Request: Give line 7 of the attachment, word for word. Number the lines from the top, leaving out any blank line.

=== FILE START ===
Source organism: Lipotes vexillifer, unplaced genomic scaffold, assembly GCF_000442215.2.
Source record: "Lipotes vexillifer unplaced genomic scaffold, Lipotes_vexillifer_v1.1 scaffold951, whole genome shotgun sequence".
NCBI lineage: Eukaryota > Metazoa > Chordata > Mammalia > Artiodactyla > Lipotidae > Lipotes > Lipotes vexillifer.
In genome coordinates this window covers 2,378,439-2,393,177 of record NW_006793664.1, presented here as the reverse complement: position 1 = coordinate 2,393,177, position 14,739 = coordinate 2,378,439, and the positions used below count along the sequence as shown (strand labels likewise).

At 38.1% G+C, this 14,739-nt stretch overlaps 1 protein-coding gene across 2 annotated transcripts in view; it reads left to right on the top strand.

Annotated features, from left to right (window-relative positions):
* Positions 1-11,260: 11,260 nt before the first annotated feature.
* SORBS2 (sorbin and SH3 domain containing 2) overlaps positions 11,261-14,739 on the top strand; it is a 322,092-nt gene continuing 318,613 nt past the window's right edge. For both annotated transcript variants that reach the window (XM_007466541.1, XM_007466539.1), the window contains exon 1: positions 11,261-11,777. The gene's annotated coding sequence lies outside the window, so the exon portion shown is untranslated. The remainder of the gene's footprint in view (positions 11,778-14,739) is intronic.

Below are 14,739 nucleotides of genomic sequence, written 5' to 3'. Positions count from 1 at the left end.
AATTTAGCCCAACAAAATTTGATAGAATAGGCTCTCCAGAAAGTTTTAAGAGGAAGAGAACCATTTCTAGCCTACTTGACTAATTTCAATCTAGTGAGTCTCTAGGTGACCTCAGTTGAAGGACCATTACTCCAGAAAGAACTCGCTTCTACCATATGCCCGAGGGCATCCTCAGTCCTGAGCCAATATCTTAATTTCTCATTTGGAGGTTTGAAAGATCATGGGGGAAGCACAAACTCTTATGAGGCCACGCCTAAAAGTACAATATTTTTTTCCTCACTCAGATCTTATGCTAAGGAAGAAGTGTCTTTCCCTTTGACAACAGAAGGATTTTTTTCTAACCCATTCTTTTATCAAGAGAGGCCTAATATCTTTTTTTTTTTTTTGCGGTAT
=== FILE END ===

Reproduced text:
* Positions 1-11,260: 11,260 nt before the first annotated feature.